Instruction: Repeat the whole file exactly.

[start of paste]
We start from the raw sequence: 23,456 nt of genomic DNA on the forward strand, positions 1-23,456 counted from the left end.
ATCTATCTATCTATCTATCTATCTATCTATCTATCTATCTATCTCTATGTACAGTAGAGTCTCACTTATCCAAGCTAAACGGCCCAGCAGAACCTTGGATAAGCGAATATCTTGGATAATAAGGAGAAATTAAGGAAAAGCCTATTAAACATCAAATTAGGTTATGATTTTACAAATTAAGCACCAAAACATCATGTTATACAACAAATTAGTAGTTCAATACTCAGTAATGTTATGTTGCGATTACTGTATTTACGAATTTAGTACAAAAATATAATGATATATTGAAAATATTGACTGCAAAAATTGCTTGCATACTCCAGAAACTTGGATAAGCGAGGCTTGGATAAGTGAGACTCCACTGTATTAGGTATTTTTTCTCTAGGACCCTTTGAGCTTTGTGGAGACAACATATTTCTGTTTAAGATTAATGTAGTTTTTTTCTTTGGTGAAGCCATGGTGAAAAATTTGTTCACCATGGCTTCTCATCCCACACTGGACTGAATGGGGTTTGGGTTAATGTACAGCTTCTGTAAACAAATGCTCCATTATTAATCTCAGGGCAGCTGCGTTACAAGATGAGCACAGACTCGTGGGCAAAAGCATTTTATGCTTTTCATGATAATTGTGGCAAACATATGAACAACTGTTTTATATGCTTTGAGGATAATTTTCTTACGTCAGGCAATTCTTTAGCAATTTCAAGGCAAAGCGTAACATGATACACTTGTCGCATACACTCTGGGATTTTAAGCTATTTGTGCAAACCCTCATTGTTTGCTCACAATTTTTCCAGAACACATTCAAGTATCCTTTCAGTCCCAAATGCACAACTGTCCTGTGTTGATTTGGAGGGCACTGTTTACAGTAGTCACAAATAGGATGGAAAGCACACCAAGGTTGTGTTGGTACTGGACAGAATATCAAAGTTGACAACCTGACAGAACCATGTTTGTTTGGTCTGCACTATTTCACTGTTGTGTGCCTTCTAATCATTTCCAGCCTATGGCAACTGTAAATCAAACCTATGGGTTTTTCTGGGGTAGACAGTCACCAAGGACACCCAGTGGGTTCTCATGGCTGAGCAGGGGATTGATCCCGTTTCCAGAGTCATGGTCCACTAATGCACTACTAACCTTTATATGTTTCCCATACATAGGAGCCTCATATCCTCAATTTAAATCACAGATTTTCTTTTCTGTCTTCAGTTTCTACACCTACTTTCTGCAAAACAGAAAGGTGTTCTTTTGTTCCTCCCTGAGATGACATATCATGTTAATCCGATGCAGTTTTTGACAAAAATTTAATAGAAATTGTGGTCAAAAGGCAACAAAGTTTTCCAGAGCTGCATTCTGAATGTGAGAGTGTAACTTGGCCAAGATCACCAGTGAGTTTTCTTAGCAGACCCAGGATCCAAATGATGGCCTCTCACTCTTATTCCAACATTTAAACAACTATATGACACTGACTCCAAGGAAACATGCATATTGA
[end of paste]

We start from the raw sequence: 23,456 nt of genomic DNA on the forward strand, positions 1-23,456 counted from the left end.
ATCTATCTATCTATCTATCTATCTATCTATCTATCTATCTATCTCTATGTACAGTAGAGTCTCACTTATCCAAGCTAAACGGCCCAGCAGAACCTTGGATAAGCGAATATCTTGGATAATAAGGAGAAATTAAGGAAAAGCCTATTAAACATCAAATTAGGTTATGATTTTACAAATTAAGCACCAAAACATCATGTTATACAACAAATTAGTAGTTCAATACTCAGTAATGTTATGTTGCGATTACTGTATTTACGAATTTAGTACAAAAATATAATGATATATTGAAAATATTGACTGCAAAAATTGCTTGCATACTCCAGAAACTTGGATAAGCGAGGCTTGGATAAGTGAGACTCCACTGTATTAGGTATTTTTTCTCTAGGACCCTTTGAGCTTTGTGGAGACAACATATTTCTGTTTAAGATTAATGTAGTTTTTTTCTTTGGTGAAGCCATGGTGAAAAATTTGTTCACCATGGCTTCTCATCCCACACTGGACTGAATGGGGTTTGGGTTAATGTACAGCTTCTGTAAACAAATGCTCCATTATTAATCTCAGGGCAGCTGCGTTACAAGATGAGCACAGACTCGTGGGCAAAAGCATTTTATGCTTTTCATGATAATTGTGGCAAACATATGAACAACTGTTTTATATGCTTTGAGGATAATTTTCTTACGTCAGGCAATTCTTTAGCAATTTCAAGGCAAAGCGTAACATGATACACTTGTCGCATACACTCTGGGATTTTAAGCTATTTGTGCAAACCCTCATTGTTTGCTCACAATTTTTCCAGAACACATTCAAGTATCCTTTCAGTCCCAAATGCACAACTGTCCTGTGTTGATTTGGAGGGCACTGTTTACAGTAGTCACAAATAGGATGGAAAGCACACCAAGGTTGTGTTGGTACTGGACAGAATATCAAAGTTGACAACCTGACAGAACCATGTTTGTTTGGTCTGCACTATTTCACTGTTGTGTGCCTTCTAATCATTTCCAGCCTATGGCAACTGTAAATCAAACCTATGGGTTTTTCTGGGGTAGACAGTCACCAAGGACACCCAGTGGGTTCTCATGGCTGAGCAGGGGATTGATCCCGTTTCCAGAGTCATGGTCCACTAATGCACTACTAACCTTTATATGTTTCCCATACATAGGAGCCTCATATCCTCAATTTAAATCACAGATTTTCTTTTCTGTCTTCAGTTTCTACACCTACTTTCTGCAAAACAGAAAGGTGTTCTTTTGTTCCTCCCTGAGATGACATATCATGTTAATCCGATGCAGTTTTTGACAAAAATTTAATAGAAATTGTGGTCAAAAGGCAACAAAGTTTTCCAGAGCTGCATTCTGAATGTGAGAGTGTAACTTGGCCAAGATCACCAGTGAGTTTTCTTAGCAGACCCAGGATCCAAATGATGGCCTCTCACTCTTATTCCAACATTTAAACAACTATATGACACTGACTCCAAGGAAACATGCATATTGA